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Person of the Year: The Distributor Salesperson
By C.J. Mittica and Dave Vagnoni

poy largeWhat one employee has the ability to single-handedly turn a company’s fortunes around? What type of person can stare defeat in the face and laugh? Who can be creative enough to look at a nearly-evaporated client budget and still figure out a way to get a piece of it?

The one person in every organization who can do all of these things: the salesperson. It’s the special man or woman who is in the field every day, speaking to clients, battling the economic elements on an hourly basis and stabilizing revenues at companies across the country.

There’s an old saying that nothing can happen in business until an item is sold. It’s never been more true than it is right now. At an unprecedented time in the history of the ad specialty industry, we’ve chosen 2009 to honor The Distributor Salesperson as the Counselor Person of the Year.

When we set out to identify the winner of this award each year, we look for people who are currently having a profound impact on the market. We try to find individuals who are approaching business in a unique way – and are succeeding with it. We seek out candidates who are affecting the way business is done in the industry, overcoming challenges and setting a course for the market to follow.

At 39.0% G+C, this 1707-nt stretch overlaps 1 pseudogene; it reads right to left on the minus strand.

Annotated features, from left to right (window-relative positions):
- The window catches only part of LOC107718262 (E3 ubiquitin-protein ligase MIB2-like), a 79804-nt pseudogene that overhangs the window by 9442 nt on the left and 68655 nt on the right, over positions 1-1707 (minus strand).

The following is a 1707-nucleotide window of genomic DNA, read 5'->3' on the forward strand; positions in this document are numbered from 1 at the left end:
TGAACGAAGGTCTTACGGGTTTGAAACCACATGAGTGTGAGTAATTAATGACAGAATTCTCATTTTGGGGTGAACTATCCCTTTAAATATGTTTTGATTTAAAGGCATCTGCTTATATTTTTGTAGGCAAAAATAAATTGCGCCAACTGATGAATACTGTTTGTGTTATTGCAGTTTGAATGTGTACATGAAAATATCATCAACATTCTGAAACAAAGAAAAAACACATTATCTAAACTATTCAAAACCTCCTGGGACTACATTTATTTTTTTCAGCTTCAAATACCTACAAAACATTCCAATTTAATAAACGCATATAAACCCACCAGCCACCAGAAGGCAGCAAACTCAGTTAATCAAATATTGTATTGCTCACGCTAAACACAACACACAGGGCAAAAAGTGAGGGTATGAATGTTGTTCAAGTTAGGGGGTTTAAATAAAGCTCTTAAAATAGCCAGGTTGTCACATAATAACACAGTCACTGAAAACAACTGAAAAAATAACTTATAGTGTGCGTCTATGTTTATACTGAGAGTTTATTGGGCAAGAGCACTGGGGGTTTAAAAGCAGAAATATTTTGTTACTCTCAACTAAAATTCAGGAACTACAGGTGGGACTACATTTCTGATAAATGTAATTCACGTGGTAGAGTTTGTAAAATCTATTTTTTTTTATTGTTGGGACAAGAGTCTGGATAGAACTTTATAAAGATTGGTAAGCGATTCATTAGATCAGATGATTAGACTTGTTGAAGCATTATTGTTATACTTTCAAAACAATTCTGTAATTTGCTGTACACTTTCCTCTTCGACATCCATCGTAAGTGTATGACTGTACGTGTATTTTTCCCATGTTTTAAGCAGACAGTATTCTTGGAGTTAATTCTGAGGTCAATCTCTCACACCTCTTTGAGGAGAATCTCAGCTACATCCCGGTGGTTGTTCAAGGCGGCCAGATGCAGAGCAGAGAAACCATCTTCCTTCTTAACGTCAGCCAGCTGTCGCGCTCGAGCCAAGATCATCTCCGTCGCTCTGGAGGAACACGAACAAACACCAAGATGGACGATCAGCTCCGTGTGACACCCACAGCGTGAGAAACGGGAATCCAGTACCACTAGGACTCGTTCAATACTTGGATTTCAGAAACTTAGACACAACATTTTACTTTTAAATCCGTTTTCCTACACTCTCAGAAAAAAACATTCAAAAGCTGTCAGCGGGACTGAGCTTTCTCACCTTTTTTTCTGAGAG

What better person is there right now to fit those criteria than the distributor salesperson?

Of course, finding just one standout sales rep in the industry is impossible. So we identified 10 specific characteristics that make up a great salesperson. From passion, tenacity and creativity to resiliency, sincerity and organization, these are the traits that top salespeople epitomize every day. And it takes all of these distinctive abilities to succeed today.

And, let’s not forget loyalty. With the intense recruiting battles waged in this market for the best distributor salespeople, you couldn’t possibly put a list of qualities together that relate to salespeople without touching on loyalty. After all, top salespeople are only going to help their current companies through an economic downturn if they remain at those distributor organizations.
We’ve identified one highly successful distributor salesperson who exemplifies each of these specific personality traits. On the following pages, we offer a profile of each; they’re part of a group of 10 distributor reps that if put together would surely create the top salesperson in the industry. It would definitely be a person worthy of our Person of the Year award. And, it’d be somebody who would undoubtedly have a lasting influence on the ad specialty market.

 

EbrahimiTenacity: Josh Ebrahemi, Jack Nadel International 

You probably have your ideas about what makes for a tenacious salesperson. Maybe it’s someone who will never take "no" for an answer. Or, it’s the kind of rep who sniffs out orders like a police bloodhound.